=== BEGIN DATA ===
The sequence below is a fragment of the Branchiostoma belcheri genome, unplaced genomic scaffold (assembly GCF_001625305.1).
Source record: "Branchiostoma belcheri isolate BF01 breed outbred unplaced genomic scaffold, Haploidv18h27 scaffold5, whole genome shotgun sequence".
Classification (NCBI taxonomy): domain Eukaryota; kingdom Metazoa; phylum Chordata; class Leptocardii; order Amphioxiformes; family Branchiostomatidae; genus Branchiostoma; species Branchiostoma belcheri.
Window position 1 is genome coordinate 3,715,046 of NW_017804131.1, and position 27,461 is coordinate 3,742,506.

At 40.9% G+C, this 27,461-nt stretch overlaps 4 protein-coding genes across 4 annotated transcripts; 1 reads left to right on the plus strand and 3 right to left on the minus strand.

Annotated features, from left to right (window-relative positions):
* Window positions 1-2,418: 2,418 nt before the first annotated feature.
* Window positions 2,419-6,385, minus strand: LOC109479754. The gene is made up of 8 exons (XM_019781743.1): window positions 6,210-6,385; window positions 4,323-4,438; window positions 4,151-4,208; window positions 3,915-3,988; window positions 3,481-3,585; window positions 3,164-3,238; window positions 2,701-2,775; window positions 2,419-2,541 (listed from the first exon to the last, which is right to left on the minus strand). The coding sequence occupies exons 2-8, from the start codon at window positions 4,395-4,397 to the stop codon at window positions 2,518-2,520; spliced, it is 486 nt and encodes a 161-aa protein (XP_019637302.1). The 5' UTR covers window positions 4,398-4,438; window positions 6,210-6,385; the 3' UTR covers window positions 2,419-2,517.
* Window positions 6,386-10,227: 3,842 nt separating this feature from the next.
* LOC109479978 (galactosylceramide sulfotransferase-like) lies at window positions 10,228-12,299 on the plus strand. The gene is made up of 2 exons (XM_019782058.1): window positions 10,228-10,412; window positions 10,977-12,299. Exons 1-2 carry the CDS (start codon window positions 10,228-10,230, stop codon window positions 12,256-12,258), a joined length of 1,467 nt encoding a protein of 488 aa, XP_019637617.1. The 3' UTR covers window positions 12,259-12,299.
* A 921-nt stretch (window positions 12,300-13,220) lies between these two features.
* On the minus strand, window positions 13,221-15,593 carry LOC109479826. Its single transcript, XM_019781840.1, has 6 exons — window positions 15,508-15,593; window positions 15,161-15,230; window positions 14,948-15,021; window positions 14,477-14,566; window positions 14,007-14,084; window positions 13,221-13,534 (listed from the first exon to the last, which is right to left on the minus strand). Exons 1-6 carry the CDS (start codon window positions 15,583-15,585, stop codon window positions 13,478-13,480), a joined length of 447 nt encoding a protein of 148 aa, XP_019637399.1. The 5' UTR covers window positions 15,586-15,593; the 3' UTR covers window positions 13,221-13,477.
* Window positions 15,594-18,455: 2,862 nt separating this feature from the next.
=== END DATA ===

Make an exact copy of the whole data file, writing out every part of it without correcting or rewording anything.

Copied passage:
The sequence below is a fragment of the Branchiostoma belcheri genome, unplaced genomic scaffold (assembly GCF_001625305.1).
Source record: "Branchiostoma belcheri isolate BF01 breed outbred unplaced genomic scaffold, Haploidv18h27 scaffold5, whole genome shotgun sequence".
Classification (NCBI taxonomy): domain Eukaryota; kingdom Metazoa; phylum Chordata; class Leptocardii; order Amphioxiformes; family Branchiostomatidae; genus Branchiostoma; species Branchiostoma belcheri.
Window position 1 is genome coordinate 3,715,046 of NW_017804131.1, and position 27,461 is coordinate 3,742,506.

At 40.9% G+C, this 27,461-nt stretch overlaps 4 protein-coding genes across 4 annotated transcripts; 1 reads left to right on the plus strand and 3 right to left on the minus strand.

Annotated features, from left to right (window-relative positions):
* Window positions 1-2,418: 2,418 nt before the first annotated feature.
* Window positions 2,419-6,385, minus strand: LOC109479754. The gene is made up of 8 exons (XM_019781743.1): window positions 6,210-6,385; window positions 4,323-4,438; window positions 4,151-4,208; window positions 3,915-3,988; window positions 3,481-3,585; window positions 3,164-3,238; window positions 2,701-2,775; window positions 2,419-2,541 (listed from the first exon to the last, which is right to left on the minus strand). The coding sequence occupies exons 2-8, from the start codon at window positions 4,395-4,397 to the stop codon at window positions 2,518-2,520; spliced, it is 486 nt and encodes a 161-aa protein (XP_019637302.1). The 5' UTR covers window positions 4,398-4,438; window positions 6,210-6,385; the 3' UTR covers window positions 2,419-2,517.
* Window positions 6,386-10,227: 3,842 nt separating this feature from the next.
* LOC109479978 (galactosylceramide sulfotransferase-like) lies at window positions 10,228-12,299 on the plus strand. The gene is made up of 2 exons (XM_019782058.1): window positions 10,228-10,412; window positions 10,977-12,299. Exons 1-2 carry the CDS (start codon window positions 10,228-10,230, stop codon window positions 12,256-12,258), a joined length of 1,467 nt encoding a protein of 488 aa, XP_019637617.1. The 3' UTR covers window positions 12,259-12,299.
* A 921-nt stretch (window positions 12,300-13,220) lies between these two features.
* On the minus strand, window positions 13,221-15,593 carry LOC109479826. Its single transcript, XM_019781840.1, has 6 exons — window positions 15,508-15,593; window positions 15,161-15,230; window positions 14,948-15,021; window positions 14,477-14,566; window positions 14,007-14,084; window positions 13,221-13,534 (listed from the first exon to the last, which is right to left on the minus strand). Exons 1-6 carry the CDS (start codon window positions 15,583-15,585, stop codon window positions 13,478-13,480), a joined length of 447 nt encoding a protein of 148 aa, XP_019637399.1. The 5' UTR covers window positions 15,586-15,593; the 3' UTR covers window positions 13,221-13,477.
* Window positions 15,594-18,455: 2,862 nt separating this feature from the next.